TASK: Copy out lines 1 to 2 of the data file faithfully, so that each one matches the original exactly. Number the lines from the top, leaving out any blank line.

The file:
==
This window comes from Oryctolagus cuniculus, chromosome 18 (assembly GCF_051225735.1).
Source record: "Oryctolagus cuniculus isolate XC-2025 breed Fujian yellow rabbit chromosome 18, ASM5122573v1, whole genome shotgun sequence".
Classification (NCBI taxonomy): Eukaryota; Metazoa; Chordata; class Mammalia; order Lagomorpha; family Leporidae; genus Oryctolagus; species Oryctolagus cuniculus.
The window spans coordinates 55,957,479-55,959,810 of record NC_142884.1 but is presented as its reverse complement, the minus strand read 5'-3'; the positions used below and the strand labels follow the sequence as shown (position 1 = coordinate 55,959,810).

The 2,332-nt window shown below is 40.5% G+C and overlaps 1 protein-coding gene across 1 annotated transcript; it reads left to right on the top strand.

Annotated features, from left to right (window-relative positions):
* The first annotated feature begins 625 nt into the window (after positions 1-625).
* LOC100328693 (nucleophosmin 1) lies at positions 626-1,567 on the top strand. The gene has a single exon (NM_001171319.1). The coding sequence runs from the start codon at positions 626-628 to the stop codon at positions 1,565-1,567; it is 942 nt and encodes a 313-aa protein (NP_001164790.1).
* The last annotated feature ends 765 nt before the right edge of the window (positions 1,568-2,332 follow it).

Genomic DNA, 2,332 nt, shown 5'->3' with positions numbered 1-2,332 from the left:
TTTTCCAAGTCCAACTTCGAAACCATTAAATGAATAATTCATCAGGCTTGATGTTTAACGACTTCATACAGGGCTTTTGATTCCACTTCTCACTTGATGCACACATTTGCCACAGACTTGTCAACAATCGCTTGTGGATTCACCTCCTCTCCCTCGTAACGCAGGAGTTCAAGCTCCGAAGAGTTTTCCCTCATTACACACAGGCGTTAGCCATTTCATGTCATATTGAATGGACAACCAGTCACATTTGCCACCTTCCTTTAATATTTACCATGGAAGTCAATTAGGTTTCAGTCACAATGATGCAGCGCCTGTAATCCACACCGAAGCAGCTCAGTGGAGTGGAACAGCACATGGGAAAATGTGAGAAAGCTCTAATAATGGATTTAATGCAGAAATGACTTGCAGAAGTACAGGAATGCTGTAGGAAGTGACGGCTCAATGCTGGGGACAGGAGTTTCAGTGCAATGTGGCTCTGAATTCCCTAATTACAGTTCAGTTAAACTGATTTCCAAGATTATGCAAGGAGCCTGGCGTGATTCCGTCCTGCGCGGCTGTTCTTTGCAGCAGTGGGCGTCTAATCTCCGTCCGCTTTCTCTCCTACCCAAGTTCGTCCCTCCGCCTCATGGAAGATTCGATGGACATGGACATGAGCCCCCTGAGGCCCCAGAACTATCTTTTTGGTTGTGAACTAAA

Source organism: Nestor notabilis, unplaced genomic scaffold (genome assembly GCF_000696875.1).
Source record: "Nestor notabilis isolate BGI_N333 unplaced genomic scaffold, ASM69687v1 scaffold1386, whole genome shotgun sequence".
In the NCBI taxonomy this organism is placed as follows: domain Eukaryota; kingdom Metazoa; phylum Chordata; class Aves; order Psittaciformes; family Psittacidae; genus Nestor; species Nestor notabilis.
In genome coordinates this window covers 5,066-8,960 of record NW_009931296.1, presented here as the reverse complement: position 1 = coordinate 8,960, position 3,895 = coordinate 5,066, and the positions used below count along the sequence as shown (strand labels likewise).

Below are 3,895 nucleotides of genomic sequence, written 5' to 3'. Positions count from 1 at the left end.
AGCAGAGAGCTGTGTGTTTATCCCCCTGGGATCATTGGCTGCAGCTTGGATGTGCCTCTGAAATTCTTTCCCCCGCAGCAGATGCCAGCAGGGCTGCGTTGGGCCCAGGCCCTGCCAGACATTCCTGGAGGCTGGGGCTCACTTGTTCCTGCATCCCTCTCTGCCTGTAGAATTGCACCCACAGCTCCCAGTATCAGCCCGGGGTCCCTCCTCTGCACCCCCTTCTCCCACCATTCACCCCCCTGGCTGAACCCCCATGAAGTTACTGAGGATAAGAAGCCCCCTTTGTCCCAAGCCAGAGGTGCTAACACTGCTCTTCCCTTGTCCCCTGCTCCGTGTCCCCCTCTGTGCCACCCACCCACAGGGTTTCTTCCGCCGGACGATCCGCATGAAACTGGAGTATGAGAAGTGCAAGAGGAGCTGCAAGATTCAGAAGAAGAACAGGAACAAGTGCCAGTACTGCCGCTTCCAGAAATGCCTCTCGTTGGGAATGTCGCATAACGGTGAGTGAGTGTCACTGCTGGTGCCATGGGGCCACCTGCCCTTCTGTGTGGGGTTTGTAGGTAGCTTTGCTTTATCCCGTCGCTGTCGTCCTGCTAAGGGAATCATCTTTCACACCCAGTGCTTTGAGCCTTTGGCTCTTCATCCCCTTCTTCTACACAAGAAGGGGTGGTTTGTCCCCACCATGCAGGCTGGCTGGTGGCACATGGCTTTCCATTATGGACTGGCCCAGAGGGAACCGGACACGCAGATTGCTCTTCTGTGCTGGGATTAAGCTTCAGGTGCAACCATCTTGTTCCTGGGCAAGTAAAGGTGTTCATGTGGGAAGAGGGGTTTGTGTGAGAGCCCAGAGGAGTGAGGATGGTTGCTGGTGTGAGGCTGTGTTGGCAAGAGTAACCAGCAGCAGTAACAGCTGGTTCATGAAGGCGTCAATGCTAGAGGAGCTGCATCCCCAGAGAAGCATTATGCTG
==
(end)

This window comes from Oryctolagus cuniculus, chromosome 18 (assembly GCF_051225735.1).
Source record: "Oryctolagus cuniculus isolate XC-2025 breed Fujian yellow rabbit chromosome 18, ASM5122573v1, whole genome shotgun sequence".